If our long-term memories are the consequence of hippocampal replay while we sleep, then making the hippocampus selectively reactivate a particular memory in our sleep should reinforce that memory. While Hollywood has focused on more nefarious “while-you-were-sleeping”–based technologies for memory manipulation, such as memory deletion in “Eternal Sunshine of the Spotless Mind” and false-memory creation in “Inception,” reinforcing and strengthening existing memories could have helpful therapeutic effects, from improving our memory capacity before taking an exam to slowing down dementia-related memory degradation. Recent human data suggest that pairing a sensory cue with a behavioral task can enhance memory consolidation if this cue is also present during a postbehavior nap (4, 5). In other words, if you study for an exam in a rose garden, you can improve your test score by placing a bouquet of roses next to your bed before you go to sleep.

Examples of place cells, sleep replay, and cue-biased replay.

(A) Place fields (top) and place cell activity (bottom) as the rat runs along a linear trajectory. (B) Sequential firing patterns of place cells during sleep replay events. (C) In this experiment, rats were trained to run to the right after hearing sound R and to run to the left after hearing sound L. During non-REM sleep, if sound L was played, replay events were more likely to involve place cells with place fields on the left side of the track. If sound R was played, replay events were more likely to involve place cells with place fields on the right side of the track.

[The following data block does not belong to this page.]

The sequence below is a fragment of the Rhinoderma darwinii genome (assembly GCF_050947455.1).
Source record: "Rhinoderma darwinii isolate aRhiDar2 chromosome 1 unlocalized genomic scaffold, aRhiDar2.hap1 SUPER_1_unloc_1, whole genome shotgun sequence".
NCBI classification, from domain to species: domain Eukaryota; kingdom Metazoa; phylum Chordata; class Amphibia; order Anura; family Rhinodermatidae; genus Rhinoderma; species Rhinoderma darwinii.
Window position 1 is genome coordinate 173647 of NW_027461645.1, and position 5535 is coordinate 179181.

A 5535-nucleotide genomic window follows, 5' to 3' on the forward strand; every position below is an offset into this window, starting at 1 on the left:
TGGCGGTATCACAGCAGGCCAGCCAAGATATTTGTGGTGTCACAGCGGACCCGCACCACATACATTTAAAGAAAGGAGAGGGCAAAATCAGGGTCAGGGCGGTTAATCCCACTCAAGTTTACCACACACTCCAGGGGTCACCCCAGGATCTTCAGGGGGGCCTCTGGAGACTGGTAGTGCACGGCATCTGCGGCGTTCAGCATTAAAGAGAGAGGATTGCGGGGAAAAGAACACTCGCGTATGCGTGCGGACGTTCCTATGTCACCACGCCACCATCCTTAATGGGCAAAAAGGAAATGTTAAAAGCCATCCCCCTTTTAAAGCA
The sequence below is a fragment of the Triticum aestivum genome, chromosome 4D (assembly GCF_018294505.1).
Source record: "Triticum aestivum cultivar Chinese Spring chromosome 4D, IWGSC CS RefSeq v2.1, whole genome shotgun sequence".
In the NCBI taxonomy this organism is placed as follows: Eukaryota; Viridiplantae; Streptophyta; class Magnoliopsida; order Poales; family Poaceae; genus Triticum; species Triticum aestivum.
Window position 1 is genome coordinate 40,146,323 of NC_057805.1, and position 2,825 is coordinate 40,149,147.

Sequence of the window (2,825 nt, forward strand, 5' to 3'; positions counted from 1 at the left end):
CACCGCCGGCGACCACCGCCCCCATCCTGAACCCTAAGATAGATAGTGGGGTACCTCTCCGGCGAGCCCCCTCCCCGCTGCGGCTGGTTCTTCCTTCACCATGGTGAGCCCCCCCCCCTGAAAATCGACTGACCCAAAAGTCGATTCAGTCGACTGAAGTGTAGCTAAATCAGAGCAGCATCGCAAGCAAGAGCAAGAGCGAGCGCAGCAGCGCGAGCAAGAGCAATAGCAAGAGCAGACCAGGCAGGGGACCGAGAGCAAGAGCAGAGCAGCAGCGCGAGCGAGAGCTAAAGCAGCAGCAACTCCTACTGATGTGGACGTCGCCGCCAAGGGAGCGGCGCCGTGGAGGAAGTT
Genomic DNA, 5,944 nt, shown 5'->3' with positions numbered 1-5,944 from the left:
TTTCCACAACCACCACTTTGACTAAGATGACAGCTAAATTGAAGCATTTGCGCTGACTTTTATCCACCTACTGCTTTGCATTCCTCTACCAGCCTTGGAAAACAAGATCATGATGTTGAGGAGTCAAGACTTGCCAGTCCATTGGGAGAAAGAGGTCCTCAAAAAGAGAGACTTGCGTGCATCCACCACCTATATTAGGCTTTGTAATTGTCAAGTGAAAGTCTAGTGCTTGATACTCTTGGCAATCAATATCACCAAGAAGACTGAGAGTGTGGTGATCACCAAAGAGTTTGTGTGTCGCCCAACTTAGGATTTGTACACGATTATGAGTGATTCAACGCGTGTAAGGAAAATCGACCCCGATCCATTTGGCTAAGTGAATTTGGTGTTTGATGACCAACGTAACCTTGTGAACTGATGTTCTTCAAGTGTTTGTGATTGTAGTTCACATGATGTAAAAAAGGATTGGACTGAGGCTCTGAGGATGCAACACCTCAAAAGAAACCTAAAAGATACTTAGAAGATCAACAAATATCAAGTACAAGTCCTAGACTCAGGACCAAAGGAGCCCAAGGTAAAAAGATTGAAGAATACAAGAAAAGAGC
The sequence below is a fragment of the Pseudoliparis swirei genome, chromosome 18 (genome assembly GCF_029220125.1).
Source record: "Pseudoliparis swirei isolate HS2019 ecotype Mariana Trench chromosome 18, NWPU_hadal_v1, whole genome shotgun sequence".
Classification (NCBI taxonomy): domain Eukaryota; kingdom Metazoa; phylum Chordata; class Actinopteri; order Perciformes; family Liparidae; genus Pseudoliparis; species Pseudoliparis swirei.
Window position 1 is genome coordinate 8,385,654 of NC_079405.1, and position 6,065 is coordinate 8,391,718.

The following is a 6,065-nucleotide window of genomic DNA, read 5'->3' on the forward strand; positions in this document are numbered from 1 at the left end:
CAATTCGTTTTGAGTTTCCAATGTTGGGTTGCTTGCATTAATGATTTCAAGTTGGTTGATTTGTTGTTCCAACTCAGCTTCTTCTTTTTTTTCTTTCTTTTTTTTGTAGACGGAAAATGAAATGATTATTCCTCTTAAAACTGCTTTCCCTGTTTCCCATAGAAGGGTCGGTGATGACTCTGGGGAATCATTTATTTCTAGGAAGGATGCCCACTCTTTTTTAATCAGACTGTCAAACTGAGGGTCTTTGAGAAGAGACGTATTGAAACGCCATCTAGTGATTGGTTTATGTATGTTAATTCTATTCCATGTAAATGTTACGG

How does a cue associated with a previous experience, presented to you in your sleep, improve your memory of this experience? As a postdoctoral fellow in the laboratory of Matthew Wilson at Massachusetts Institute of Technology (MIT), I investigated this question by studying the hippocampal activity of rats during an auditory-spatial discrimination task and a post-training sleep session. Rats were placed on a linear track and, after their nose poke initiated a trial, they heard one of two sounds. If they heard the first sound (sound R) they had to run to the right side of the track to receive a reward, whereas for the second sound (sound L), they had to run to the left side of the track. After performing the task, rats slept in a remote location while these two sounds were repeatedly played quietly in the background. While the rat was in the non-REM stage of sleep, reactivated memory traces repeated spontaneously, however, after either sound R or sound L was played, replay events were more likely to reflect the track location associated with that sound (6). In other words, after sound R was played, place cells on the right side of the track were more likely to be active during replay events than if sound L had played (the converse was true for sound L) [see the figure (C)]. This cue-dependent bias was not observed in awake rats, which suggested that cue-biasing of replay events is a phenomenon specific to sleep.